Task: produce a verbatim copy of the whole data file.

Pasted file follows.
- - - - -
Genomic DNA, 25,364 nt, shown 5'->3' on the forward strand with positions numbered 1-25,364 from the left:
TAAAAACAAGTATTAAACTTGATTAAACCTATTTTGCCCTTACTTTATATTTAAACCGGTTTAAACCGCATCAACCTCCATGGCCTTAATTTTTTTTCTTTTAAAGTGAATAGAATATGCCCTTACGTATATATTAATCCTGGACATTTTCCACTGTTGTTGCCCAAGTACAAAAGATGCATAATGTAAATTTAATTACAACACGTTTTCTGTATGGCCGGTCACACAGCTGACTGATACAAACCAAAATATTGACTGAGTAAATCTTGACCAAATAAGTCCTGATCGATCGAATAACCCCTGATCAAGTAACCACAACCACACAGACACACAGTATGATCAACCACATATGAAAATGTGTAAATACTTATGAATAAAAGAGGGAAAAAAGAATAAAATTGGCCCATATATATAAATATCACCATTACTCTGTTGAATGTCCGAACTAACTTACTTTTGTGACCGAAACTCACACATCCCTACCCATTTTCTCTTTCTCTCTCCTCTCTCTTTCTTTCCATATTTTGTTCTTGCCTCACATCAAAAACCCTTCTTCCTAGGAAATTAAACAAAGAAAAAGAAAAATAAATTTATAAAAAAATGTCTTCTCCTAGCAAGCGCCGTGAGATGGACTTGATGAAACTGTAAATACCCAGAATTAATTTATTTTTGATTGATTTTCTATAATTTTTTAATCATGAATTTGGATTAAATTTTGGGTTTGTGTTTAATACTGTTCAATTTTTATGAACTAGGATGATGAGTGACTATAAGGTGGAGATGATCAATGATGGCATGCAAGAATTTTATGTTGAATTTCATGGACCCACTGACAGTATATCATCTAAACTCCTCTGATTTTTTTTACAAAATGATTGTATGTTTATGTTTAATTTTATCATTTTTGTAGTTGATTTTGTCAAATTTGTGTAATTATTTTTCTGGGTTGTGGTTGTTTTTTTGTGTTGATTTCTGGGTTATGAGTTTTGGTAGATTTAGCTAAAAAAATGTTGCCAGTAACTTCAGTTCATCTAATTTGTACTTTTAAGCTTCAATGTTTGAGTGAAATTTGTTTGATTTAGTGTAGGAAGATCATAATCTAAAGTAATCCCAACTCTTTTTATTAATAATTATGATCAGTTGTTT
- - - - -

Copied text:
Genomic DNA, 25,364 nt, shown 5'->3' on the forward strand with positions numbered 1-25,364 from the left:
TAAAAACAAGTATTAAACTTGATTAAACCTATTTTGCCCTTACTTTATATTTAAACCGGTTTAAACCGCATCAACCTCCATGGCCTTAATTTTTTTTCTTTTAAAGTGAATAGAATATGCCCTTACGTATATATTAATCCTGGACATTTTCCACTGTTGTTGCCCAAGTACAAAAGATGCATAATGTAAATTTAATTACAACACGTTTTCTGTATGGCCGGTCACACAGCTGACTGATACAAACCAAAATATTGACTGAGTAAATCTTGACCAAATAAGTCCTGATCGATCGAATAACCCCTGATCAAGTAACCACAACCACACAGACACACAGTATGATCAACCACATATGAAAATGTGTAAATACTTATGAATAAAAGAGGGAAAAAAGAATAAAATTGGCCCATATATATAAATATCACCATTACTCTGTTGAATGTCCGAACTAACTTACTTTTGTGACCGAAACTCACACATCCCTACCCATTTTCTCTTTCTCTCTCCTCTCTCTTTCTTTCCATATTTTGTTCTTGCCTCACATCAAAAACCCTTCTTCCTAGGAAATTAAACAAAGAAAAAGAAAAATAAATTTATAAAAAAATGTCTTCTCCTAGCAAGCGCCGTGAGATGGACTTGATGAAACTGTAAATACCCAGAATTAATTTATTTTTGATTGATTTTCTATAATTTTTTAATCATGAATTTGGATTAAATTTTGGGTTTGTGTTTAATACTGTTCAATTTTTATGAACTAGGATGATGAGTGACTATAAGGTGGAGATGATCAATGATGGCATGCAAGAATTTTATGTTGAATTTCATGGACCCACTGACAGTATATCATCTAAACTCCTCTGATTTTTTTTACAAAATGATTGTATGTTTATGTTTAATTTTATCATTTTTGTAGTTGATTTTGTCAAATTTGTGTAATTATTTTTCTGGGTTGTGGTTGTTTTTTTGTGTTGATTTCTGGGTTATGAGTTTTGGTAGATTTAGCTAAAAAAATGTTGCCAGTAACTTCAGTTCATCTAATTTGTACTTTTAAGCTTCAATGTTTGAGTGAAATTTGTTTGATTTAGTGTAGGAAGATCATAATCTAAAGTAATCCCAACTCTTTTTATTAATAATTATGATCAGTTGTTT